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There's nothing quite like Indian Wells tennis tournament in March

There's nothing quite like Indian Wells tennis tournament in March
Rafael Nadal during a practice session on Day 2 of the BNP Paribas Open at the Indian Wells Tennis Garden on Monday. (Clive Brunskill / Getty Images)

Even before it began in earnest, it had that special feel. But then, that is almost always the case at the BNP Paribas Open in the desert. Many sports events fade with time, backslide with age.

Not at Indian Wells.

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The streets around the Indian Wells Tennis Garden were packed all day Tuesday. So were the parking lots. And the main draws were still filling out, with the women starting Wednesday and the men Thursday. Players scrambling to get into those main draws battled all over the grounds in qualifying rounds, most often in front of sizable, enthusiastic crowds.

Who could blame the players? A spot in the first round, for either gender, is worth $16,425, and hoisting a championship trophy will enhance a bank account by $1,354,010.

Who could blame the enthusiasm of the spectators, who got in free? There were plenty of recognizable names competing in the qualifying, even several formerly ranked in the top 10.

Anybody who is anybody in tennis is here, with the notable exception of men’s defending champion Juan Martin del Potro, who is out with an injury. Naomi Osaka won the 2018 women’s title, went on to win the title at the U.S. Open and this year’s Australian, and is here for more.

This event is an abundance of riches. The top four men’s seeds offer 52 major titles, and that’s with No. 3 Alexander Zverev without one. No. 1 Novak Djokovic has 15, including this year’s Australian Open; No. 2 Rafael Nadal has 17 and No. 4 Roger Federer has the record at 20. Major titles aren’t as plentiful on the women’s side, but Serena Williams, seeded 10th, fills the gap with 23 of her own.

The event also frames all this talent with spectacular ambience. It is not clear whether tennis was invented for the desert in March, or the other way around. The day featured barely swaying palm trees, temperatures in a comfortable high-60s range and a feeling that summer may finally be on its way.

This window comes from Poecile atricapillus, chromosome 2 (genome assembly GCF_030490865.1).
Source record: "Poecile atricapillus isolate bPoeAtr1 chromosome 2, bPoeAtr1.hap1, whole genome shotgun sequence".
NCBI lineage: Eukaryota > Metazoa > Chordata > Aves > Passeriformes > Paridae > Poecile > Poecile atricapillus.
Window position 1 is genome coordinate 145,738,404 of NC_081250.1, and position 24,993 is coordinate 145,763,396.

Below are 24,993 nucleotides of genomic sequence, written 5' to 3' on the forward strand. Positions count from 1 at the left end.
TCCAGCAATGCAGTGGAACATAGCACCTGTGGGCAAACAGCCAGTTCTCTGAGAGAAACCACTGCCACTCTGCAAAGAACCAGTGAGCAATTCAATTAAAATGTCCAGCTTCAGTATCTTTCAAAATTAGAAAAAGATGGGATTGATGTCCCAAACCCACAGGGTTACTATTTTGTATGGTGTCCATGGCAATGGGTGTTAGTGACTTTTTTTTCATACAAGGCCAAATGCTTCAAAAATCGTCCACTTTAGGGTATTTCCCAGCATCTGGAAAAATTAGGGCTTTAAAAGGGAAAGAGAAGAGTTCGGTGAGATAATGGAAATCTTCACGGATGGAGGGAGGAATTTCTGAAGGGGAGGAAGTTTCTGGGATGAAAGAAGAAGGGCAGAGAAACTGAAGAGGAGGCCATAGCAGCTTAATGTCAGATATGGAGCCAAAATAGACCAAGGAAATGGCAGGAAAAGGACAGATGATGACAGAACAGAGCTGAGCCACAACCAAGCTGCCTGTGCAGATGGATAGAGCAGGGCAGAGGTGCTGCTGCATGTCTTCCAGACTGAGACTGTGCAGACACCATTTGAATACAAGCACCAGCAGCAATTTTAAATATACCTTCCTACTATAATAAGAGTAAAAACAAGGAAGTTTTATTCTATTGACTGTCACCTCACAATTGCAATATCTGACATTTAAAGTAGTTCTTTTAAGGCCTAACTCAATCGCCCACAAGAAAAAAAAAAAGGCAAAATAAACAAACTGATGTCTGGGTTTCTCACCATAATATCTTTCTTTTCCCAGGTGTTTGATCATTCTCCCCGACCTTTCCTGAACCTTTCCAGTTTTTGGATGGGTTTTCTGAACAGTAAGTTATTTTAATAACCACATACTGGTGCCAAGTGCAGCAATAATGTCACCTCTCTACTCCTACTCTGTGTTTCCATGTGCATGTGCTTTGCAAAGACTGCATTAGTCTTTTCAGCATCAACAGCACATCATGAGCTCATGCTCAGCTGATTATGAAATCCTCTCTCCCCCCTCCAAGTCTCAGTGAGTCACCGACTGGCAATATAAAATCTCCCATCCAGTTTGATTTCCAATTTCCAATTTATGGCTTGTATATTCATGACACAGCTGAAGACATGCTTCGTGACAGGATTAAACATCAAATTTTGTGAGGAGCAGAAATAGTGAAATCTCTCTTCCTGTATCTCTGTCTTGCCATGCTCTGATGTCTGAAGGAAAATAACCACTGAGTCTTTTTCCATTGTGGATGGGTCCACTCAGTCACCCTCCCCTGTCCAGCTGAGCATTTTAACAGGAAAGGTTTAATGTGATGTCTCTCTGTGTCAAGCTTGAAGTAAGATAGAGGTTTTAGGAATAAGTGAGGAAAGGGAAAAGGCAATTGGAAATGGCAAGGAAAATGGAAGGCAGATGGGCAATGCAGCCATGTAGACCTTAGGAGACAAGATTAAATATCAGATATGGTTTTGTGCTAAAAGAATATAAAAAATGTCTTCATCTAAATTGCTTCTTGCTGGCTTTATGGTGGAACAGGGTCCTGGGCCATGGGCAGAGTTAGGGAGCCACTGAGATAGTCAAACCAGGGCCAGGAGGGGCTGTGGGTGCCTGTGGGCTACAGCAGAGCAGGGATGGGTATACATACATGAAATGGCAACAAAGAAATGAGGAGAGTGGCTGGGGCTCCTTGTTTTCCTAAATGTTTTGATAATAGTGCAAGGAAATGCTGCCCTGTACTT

Tuesday night brought a new wrinkle, as well as a few sprinkles that threatened to spoil things. But the clouds moved on, a near sellout crowd of 7,441 moved into Stadium 2, and their $25 ticket purchase went to benefit a new event for local charities.

The event was called the Eisenhower Cup, for the hospital that would be among the beneficiaries. It was also promoted as a night with “Rafa and Friends,” which meant the $25 ticket would bring a chance to see Nadal, among the greatest players of all time. He was joined by Stan Wawrinka, Marin Cilic, David Goffin, Taylor Fritz, Gael Monfils, Milos Raonic and Dominic Thiem. Pretty heady stuff, especially with 20 Grand Slam titles in the event — Nadal’s 17, Wawrinka’s two and Cilic’s one.

It was a round-robin concoction they called a Tie-Break Ten, which meant the first player to ten points with a two-point margin would win.

The winner didn’t seem to be a big deal, even though it was worth $150,000. The funds raised and the fun had on the court were meant to be a higher priority.

“I couldn’t say no,” Nadal said, when asked beforehand why he would go out there yet another time, when he probably had hours and hours ahead on the courts of Indian Wells. “It will be a good time, plus I love being at Indian Wells.”

He will be seeking his fourth title here, and the topic got around to his second one, in 2009, when he played into the wee hours, surviving five match points against Argentina’s David Nalbandian and winning at 2 a.m.

“That one was very emotional,” he said. “I remember it well, because it meant so much later. I went on to win the tournament.”

He will turn 33 on June 3. Much like his friend and rival, Federer, who will turn 38 in August, Nadal is more frequently asked about how near the end is for his career.

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“I hope it is not for a while,” he said, “but I feel fortunate. I have lots of things I can do and want to do. When it comes to an end, it will be a big change. It will take time to adjust. I know that. But I will be fine.”

He also said his golf handicap is 1.5. One of his friends jumped into the conversation and said, “It should improve while he is here.”

Take note, PGA.

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